I’ve lived with chronic joint pain since my mid30s. I’m 55. I do think diet has a lot to do with my pain but I’ve found in the last 5 yrs or so that the mind really has a just as much influence…on my pain at least. I guess I do a form of meditation though I don’t really think of it as that. I do deep stretches that I learned in physical therapy. I also do deep breathing exercises. As I stretch & breath (ha!) I try to let go of things in my mind, totally relax my body. Sometimes I’ll think on a Scripture, sometimes a song, sometimes I imagine I’m in the woods on a cool sunny day or if I’m really stressed I just talk to myself…’let it go’ or ‘it doesn’t matter’.

    When I was growing up in church I was taught the dangers of eastern religion type meditation but we also talked about meditating on Scripture so it’s not new to me. It just takes such discipline & I struggle to do it. I do my best meditating or thinking while walking in nature.

    • lesleyps91
      September 6, 2021 / 7:50 pm

      Also, we took my Mum to a church where the preacher began the sermon by encouraging everyone to physically breathe in Jesus as you would air because he explained that God is in all things. I was a bit sceptical but I am doing it a lot now and I really like it

  2. Kirsten
    September 6, 2021 / 7:08 am

    I was taken aback to be warned in horrified tones that yoga was ‘dangerous’ because you were inviting snake demons to inhabit your spine. …
    I slow myself down, especially when I can’t sleep, by doing slow, deep breathing on every phrase of the Lord’s prayer, maybe holding someone’s name in mind. Or use my fingers as a rosary; Our Father for thumb, Jesus prayer round fingers and Gloria on last thumb.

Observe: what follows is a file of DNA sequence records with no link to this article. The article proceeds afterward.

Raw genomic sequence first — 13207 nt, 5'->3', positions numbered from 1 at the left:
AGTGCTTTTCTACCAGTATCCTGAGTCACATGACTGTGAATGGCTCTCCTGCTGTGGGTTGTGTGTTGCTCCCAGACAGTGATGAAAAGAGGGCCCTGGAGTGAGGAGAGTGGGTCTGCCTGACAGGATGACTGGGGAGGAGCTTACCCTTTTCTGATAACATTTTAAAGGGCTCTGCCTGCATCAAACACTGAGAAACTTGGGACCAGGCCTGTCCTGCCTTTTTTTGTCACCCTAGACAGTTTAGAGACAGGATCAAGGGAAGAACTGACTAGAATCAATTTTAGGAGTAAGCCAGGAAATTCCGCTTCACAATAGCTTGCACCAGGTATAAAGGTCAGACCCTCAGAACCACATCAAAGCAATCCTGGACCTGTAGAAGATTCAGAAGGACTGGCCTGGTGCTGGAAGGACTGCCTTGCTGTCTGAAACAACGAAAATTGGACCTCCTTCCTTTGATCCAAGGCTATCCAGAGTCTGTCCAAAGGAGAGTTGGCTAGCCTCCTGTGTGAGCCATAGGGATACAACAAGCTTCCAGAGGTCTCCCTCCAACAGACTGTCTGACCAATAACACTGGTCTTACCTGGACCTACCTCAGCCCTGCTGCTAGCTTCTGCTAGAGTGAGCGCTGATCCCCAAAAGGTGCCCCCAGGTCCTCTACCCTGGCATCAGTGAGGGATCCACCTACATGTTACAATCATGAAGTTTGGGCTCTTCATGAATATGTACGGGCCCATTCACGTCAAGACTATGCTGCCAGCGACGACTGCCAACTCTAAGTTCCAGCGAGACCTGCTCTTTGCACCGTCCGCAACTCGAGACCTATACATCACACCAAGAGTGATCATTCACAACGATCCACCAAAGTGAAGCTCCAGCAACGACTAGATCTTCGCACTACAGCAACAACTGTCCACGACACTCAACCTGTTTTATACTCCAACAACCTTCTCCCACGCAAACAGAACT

• Kirsten
      September 6, 2021 / 7:09 am

      Ps, don’t the Psalms mention meditating on the law….?

    • lesleyps91
      September 6, 2021 / 7:52 pm

      Between you, me and the gatepost, I am considering having a small tattoo on my arm because I saw it used as an aid to prayer. Just as a reminder as you go through the day. I really fancy the idea and my son gave me a £20 voucher to get it done so would probably be rude not to.

  3. September 6, 2021 / 4:12 pm

    You are not weird, and meditation is a wholesome and constructive thing to do.
    I admire people who meditate and always feel I should; instead, I tell myself stories. This may be a distant relative of meditation.
    I also have chronic pain and get through life by throwing down serrapeptase in handfuls.
    There’s an awfully good book about pain by Paul Brand. Old now, but I recommend it; not the sort of thing that goes out of date.

    • lesleyps91
      September 6, 2021 / 8:06 pm

      Thank you – will look for that. Sure I saw something where Philip Yancy said that Doctor Brand was one of the most admirable people in the world. Blimey – good enough for me